Barista competitions have long been a source of inspiration, innovation, and community-building. This past March, a new twist was put on the usual presentation when Rosso Coffee Roasters‘ Cole Torode, a former Canadian national champion we’ve featured on this blog before, brought something surprising to the competition table.
It was a highly valued Gesha coffee from La Palma y El Tucan in Colombia. But unlike every other coffee presented that weekend in Victoria, BC, this coffee—this rare and expensive coffee—was decaffeinated. And it was Swiss Water he trusted to do the job.
Torode says the choice came about when he toured the Swiss Water Process facility last year.
“I was learning more about caffeine and getting to taste regular versus decaffeinated coffees,” says Torode, who is an owner of Rosso, based in Calgary.
“Decaf is generally a little bit sweeter, and has maybe a little bit more acidity based on the offering, and a little less bitterness—because caffeine is a bitter compound,” he says.
“As a barista,” Torode says, “I strive for not having bitterness in my coffee, and therefore the thought of removing caffeine is really exciting, I think!” So Torode took it upon himself not only to experiment with the potential of the flavor profile in his competition coffee, but to make a point to the coffee industry as well.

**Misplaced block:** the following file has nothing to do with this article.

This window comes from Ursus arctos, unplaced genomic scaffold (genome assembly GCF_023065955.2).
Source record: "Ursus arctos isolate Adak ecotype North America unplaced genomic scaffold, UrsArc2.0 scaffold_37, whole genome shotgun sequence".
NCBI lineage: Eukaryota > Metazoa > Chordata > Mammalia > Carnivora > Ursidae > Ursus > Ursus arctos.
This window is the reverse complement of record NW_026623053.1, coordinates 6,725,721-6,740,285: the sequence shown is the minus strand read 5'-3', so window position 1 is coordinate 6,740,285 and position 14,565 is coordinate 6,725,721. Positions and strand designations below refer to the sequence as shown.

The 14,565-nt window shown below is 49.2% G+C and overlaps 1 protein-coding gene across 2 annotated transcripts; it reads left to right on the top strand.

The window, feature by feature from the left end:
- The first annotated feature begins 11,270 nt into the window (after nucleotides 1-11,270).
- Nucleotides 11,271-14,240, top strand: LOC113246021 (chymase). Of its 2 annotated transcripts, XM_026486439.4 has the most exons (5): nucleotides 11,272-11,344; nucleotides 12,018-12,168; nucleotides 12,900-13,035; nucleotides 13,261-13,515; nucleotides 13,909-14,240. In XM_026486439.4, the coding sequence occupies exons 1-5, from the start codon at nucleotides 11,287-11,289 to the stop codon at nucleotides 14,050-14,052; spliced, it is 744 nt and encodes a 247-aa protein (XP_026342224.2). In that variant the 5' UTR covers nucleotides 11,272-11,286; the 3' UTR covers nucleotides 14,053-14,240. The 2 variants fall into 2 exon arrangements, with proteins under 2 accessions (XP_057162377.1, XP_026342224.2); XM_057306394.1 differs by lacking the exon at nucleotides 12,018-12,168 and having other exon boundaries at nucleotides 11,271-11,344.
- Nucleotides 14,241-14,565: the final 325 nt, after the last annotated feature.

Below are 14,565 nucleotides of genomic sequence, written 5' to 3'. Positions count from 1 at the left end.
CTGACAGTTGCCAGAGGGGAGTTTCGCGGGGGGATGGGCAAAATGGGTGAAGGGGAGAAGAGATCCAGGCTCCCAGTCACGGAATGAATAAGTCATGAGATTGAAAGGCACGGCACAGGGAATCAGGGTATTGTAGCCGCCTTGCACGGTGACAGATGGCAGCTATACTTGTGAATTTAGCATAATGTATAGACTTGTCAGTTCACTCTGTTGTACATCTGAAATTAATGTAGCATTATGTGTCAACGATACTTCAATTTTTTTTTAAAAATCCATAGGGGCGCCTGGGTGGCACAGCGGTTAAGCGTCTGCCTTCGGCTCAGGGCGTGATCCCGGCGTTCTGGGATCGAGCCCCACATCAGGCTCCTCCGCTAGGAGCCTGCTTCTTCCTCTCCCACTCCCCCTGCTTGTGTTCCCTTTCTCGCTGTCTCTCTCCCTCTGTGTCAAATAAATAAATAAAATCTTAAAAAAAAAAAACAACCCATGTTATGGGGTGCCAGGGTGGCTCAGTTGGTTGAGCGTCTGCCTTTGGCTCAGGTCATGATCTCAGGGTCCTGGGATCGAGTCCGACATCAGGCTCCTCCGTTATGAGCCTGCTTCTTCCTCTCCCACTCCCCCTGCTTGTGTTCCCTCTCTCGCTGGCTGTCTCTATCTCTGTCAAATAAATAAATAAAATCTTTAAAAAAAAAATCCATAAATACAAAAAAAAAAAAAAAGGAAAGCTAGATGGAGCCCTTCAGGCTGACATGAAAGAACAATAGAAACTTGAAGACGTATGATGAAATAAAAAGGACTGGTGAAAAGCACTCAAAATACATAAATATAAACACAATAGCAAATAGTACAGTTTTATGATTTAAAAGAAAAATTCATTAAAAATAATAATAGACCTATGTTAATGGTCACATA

“Too many baristas and coffee people speak about caffeine being the driver in what we’re doing,” says Torode, who believes the focus should stay on flavor—not buzz.
“If you were to mirror us to other industries—say wine or beer or spirits or any of those in a craft or specialty bracket—I don’t think any of the purveyors of those things would speak to the alcohol. They would all speak to them for the flavor, and for what defines this beer vs that beer. Maybe there would be a hint of conversation that maybe this one’s 7% and this one’s 5%—but it’s about the pursuit of flavor.”
Torode, who placed an impressive third in the national competition this year, focused his routine on presenting the Gesha in espresso and cappuccino formats, with the goal of driving home decaf’s flavor potential.
“I think the big message to get across is as the specialty coffee community, we need to drop the mindset that we’re just in it for the caffeine, and stop telling that story to our clients,” says Torode.
“I don’t think much of the community outside of the specialty industry realizes that coffee is one of the most chemically complex foodstuffs on the planet,” says Torode. “I think we should start to embrace decaf and should look to serve the best possible thought-provoking decafs that we can. The whole death before decaf thing should die.”